In Lithuania, some 50,000 people are expected to join a human chain reaching from Vilnius, the nation’s capital, to the Belarusian border to show solidarity with the protests, public broadcaster Lithuanian Radio and Television (LRT) reported.
The show of support will mimic the famous Baltic Way, when over a million people formed a human chain spanning Lithuania, Latvia and Estonia to demand an end to the Soviet occupation. The event also happens to be on the 21st anniversary of the Baltic Way.
“Freedom is not only a fundamental human right but also a nation’s fundamental right,” Lithuanian President Gitanas Nausėda said. “It’s also a daily commitment to defend it from any attempt on it by those who would replace freedom with darkness, oppression and fear.”
“Today, time has come for our Belarusian brothers to say the dear word ‘Freedom’.”
Belarusians have gathered in unprecedented numbers in Minsk to demand the resignation of President Alexander Lukashenko, who claimed victory for a sixth term on Aug. 9 after reportedly receiving 80% of the vote. Since the results, an “awakening of Belarus” has taken place, with hundreds of thousands turning out to protest and workers at state-controlled companies going on strike.
The situation has grown so severe that Lukashenko has taken to carrying a rifle outside of his home, according to AP News.
The protests have stirred up support across Europe, with leaders speaking out in solidarity with the citizens of Belarus, refusing to accept the results of the election. The UN High Commissioner for Human Rights has also raised concerns about the thousands of arrests that have taken place, as well as missing protesters, with further allegations of torture and abuse.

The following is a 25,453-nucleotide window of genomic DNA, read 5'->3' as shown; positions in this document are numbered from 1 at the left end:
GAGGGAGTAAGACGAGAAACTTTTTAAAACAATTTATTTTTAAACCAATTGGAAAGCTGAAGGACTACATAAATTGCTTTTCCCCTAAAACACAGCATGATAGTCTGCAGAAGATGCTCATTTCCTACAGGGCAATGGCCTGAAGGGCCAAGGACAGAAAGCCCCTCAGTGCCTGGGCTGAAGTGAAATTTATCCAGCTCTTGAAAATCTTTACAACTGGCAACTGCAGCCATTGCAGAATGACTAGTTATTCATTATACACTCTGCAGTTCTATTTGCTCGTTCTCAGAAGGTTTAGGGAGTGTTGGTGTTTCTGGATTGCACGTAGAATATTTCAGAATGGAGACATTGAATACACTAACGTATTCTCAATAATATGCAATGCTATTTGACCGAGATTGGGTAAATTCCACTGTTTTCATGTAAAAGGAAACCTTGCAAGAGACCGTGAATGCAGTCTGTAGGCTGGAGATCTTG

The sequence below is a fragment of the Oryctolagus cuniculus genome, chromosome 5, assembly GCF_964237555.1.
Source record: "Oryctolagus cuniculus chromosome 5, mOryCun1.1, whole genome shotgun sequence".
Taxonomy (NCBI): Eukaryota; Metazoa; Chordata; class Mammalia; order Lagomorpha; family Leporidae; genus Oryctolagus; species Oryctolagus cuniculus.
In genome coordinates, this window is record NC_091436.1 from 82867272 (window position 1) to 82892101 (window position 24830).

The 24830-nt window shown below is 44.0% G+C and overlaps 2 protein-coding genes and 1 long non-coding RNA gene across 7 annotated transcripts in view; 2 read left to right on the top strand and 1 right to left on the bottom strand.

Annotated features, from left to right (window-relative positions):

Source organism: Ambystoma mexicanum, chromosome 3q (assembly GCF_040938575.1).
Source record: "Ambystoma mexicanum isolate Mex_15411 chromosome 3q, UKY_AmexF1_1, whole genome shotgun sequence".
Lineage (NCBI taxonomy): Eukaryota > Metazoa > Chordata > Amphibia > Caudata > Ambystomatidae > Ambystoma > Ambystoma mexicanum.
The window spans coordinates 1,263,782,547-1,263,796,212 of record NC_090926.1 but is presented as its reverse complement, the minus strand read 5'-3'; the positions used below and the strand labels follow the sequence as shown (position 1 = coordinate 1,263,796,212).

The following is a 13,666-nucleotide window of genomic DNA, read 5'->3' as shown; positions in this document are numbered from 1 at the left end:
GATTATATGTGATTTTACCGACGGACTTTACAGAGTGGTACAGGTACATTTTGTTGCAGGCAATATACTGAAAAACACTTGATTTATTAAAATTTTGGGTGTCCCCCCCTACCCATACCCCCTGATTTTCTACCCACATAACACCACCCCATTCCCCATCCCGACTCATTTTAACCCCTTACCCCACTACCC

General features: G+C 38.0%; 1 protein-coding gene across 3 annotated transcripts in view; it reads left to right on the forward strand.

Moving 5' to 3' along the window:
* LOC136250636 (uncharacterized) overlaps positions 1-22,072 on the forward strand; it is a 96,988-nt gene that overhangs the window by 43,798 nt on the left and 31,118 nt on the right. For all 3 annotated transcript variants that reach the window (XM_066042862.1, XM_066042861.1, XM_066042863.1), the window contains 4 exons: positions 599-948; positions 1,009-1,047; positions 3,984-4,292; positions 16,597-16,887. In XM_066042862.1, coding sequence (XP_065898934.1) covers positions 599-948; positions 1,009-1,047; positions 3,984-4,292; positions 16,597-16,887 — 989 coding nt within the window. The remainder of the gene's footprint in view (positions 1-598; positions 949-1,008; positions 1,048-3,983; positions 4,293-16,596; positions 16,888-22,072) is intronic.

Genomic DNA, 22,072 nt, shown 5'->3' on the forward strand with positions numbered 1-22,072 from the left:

The commissioner also confirmed that at least four protesters have been found dead.
The fourth protester, Mikita Kryutsou, was found on Saturday, hanged in a forest park in Minsk, his body severely beaten, EN24 reported. Kryustou, 28, had been reported missing by his family for 10 days before his body was found.
An investigation committee supposedly said Sunday that Kryustou’s death was “not related to the recent events,” but footage appeared on social media showing that he attended a protest in the city, standing right in front of riot police.
Authorities have explained away other deaths as well, such as that of Alexander Taraikovsky, a professor who supposedly died when an explosive device that he intended to throw at police blew up in his hands.
His partner, Elena German, told the Associated Press that he was instead shot by police. Video shot by an AP journalist showed Taraikovsky collapsing on the ground without evidence of an explosive device.
The Associated Press contributed to this report.